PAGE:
Senior Centers Designed for Gays and Lesbians
Senior centers are coming out, serving the generation of gay men and lesbians who came out in the 1960’s and 70’s. Already, about a dozen senior developments across the country are catering to gays and lesbians. These communities run from middle income, assisted living developments in California, Arizona and Florida to the high end communities in Palm Springs.
Gay baby boomers don’t want to have to hide their sexuality after years of being out, as many are finding out now when they enter a senior center where they are discriminated against in their old age. Some nursing homes are separating the partners of gay and lesbian residents keeping them on separate floors. Others are stigmatized by roommates continually asking to be transferred, thereby opting to hide their gender rather than be alone. The social stigma of being old is bad enough but having to hide your sexual identity after years of being out is too much for gay and lesbians approaching old age today.
As a response to this need in the community, a number of senior centers and assisted living centers have developed serving the gay and lesbian community. Two New York partners of 14 years founded Rainbow Vision, a senior community in Santa Fe, New Mexico. It is a 146 unit assisted living facility designed for gay and lesbians. It has the dining room named after Truman Capote, and a cabaret room with a regular schedule of performances. Another complex being developed in New Mexico is called “Birds of a Feather”.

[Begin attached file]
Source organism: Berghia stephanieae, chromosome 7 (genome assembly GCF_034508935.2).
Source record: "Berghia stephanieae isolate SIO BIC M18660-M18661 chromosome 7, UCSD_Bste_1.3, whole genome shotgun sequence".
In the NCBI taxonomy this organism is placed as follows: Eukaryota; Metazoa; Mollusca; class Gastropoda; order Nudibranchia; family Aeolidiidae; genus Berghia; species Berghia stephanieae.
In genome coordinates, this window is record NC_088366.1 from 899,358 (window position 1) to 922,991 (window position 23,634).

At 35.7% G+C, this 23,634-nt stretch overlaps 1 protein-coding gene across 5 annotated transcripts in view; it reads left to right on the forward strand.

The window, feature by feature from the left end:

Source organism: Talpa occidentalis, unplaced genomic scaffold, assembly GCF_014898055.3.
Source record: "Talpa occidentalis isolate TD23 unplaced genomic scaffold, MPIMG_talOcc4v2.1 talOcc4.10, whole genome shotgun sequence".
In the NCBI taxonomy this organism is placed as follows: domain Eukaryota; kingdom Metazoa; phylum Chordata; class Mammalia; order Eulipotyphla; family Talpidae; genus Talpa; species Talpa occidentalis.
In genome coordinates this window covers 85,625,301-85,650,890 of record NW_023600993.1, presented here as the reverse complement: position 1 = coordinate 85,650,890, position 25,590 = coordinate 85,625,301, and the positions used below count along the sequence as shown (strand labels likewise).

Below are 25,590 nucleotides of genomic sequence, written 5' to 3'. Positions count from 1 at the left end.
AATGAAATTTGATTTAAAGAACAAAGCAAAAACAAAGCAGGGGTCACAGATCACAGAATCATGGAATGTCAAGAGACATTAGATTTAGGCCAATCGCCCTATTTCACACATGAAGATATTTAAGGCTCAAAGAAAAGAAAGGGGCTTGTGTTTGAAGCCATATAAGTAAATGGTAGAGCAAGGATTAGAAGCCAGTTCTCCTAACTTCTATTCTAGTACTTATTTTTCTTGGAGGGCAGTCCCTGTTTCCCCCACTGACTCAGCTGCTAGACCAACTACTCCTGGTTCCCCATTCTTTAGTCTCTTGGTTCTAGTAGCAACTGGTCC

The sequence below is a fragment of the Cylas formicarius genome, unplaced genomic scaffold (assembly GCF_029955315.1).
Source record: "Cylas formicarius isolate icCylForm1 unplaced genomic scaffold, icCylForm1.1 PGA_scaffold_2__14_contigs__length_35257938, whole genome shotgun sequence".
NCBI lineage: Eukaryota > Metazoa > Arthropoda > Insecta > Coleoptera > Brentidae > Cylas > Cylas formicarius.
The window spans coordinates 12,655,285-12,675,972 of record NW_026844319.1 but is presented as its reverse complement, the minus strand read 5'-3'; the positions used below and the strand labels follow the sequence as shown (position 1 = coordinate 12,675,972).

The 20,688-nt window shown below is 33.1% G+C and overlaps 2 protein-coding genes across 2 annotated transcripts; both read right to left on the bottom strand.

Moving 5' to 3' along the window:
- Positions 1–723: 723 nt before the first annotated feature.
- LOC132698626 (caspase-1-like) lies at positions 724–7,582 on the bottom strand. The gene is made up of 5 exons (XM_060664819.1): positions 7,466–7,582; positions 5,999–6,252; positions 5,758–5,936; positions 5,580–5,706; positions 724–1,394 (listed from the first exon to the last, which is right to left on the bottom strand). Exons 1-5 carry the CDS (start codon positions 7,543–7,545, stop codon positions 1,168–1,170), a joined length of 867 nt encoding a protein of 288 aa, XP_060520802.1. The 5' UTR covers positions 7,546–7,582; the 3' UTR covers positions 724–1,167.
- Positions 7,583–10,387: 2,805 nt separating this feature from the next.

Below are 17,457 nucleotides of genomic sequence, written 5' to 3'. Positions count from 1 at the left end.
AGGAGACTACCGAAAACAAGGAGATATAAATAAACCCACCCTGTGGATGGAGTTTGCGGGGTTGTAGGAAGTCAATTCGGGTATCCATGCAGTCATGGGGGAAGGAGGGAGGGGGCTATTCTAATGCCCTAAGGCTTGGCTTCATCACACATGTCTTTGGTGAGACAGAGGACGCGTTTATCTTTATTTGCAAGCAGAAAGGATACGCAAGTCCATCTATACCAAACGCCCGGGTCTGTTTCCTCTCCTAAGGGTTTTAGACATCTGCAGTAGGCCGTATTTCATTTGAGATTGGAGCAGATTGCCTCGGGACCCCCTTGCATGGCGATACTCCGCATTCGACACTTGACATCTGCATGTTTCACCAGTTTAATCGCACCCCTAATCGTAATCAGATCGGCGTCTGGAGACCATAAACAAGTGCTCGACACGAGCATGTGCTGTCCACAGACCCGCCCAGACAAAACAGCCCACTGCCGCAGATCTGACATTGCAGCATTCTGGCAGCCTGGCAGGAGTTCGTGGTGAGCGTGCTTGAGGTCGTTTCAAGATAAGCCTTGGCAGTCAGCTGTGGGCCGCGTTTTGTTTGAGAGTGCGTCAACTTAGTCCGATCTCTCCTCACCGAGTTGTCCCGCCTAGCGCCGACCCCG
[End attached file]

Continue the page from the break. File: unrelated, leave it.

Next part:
Palm Springs is another great retirement location. Joy Springs, the founder of Rainbow Vision, is planning on developing a community in Palm Springs since it is already a popular spot with gay tourists.
The reasons for an exclusive community are many, say specialists in gay aging issues: Gays over 50 years old, who have experienced stigma and isolation that left them separated from their families do not want to be stuck in a similar community in old age. In addition, the people who are financially insecure and childless are at a further disadvantage. These older gay and lesbians want to feel secure in holding their partner’s hand when they come to visit or engage in like-minded social events.
Judy Dlugacz, founder of the lesbian travel agency Olivia Cruises and Resorts, said these people do not want to return to being dependent on family after many years of independence. They want community in their older age.
Now baby boomers have a way of identifying themselves while finding companionship in old age through communities geared for the gay and lesbian lifestyle that they have enjoyed their whole lives.